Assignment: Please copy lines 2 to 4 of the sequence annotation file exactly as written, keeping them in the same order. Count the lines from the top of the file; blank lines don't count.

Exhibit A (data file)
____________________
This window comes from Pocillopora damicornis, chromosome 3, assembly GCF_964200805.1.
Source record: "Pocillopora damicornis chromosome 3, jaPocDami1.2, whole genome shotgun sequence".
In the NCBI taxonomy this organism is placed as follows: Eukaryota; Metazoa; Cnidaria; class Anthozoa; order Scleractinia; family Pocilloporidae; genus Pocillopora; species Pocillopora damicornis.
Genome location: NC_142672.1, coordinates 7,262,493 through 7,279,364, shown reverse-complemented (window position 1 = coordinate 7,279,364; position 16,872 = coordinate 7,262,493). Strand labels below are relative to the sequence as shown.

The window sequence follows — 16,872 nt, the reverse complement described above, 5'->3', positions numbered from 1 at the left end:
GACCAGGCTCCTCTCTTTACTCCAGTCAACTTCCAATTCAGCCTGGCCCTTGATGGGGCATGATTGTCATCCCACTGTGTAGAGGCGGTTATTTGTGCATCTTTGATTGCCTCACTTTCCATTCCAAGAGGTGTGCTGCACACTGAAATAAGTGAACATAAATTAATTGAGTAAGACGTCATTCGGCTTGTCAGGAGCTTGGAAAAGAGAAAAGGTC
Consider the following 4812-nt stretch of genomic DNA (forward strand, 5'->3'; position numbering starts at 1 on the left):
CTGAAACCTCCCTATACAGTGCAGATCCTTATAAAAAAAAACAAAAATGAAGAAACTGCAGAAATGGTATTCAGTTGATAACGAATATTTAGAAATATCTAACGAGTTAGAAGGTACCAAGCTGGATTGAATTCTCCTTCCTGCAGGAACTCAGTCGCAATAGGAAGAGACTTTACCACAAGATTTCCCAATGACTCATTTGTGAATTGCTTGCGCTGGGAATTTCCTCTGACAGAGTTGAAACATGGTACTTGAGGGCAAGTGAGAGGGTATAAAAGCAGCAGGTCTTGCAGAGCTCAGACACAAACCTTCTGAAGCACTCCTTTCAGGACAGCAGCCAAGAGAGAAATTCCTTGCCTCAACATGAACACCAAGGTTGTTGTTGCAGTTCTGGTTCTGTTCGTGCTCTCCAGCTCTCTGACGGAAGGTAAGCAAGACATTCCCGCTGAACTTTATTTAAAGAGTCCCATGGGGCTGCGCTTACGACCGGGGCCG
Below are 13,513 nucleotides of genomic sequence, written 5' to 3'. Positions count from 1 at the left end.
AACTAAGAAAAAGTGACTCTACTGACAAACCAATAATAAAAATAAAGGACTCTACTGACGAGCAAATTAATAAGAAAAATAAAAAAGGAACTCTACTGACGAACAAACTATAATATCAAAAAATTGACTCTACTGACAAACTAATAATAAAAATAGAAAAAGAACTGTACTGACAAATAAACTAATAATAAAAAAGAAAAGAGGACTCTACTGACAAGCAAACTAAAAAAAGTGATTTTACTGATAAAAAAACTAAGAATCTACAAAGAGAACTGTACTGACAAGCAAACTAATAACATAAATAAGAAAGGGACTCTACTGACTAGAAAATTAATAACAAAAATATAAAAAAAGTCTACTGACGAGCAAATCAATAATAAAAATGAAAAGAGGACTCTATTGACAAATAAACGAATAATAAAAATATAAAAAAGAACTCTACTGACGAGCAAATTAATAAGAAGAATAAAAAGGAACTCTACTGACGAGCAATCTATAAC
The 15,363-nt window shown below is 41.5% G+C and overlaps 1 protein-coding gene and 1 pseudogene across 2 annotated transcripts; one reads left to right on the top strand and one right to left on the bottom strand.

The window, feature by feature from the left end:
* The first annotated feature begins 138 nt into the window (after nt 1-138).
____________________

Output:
Source record: "Pocillopora damicornis chromosome 3, jaPocDami1.2, whole genome shotgun sequence".
In the NCBI taxonomy this organism is placed as follows: Eukaryota; Metazoa; Cnidaria; class Anthozoa; order Scleractinia; family Pocilloporidae; genus Pocillopora; species Pocillopora damicornis.
Genome location: NC_142672.1, coordinates 7,262,493 through 7,279,364, shown reverse-complemented (window position 1 = coordinate 7,279,364; position 16,872 = coordinate 7,262,493). Strand labels below are relative to the sequence as shown.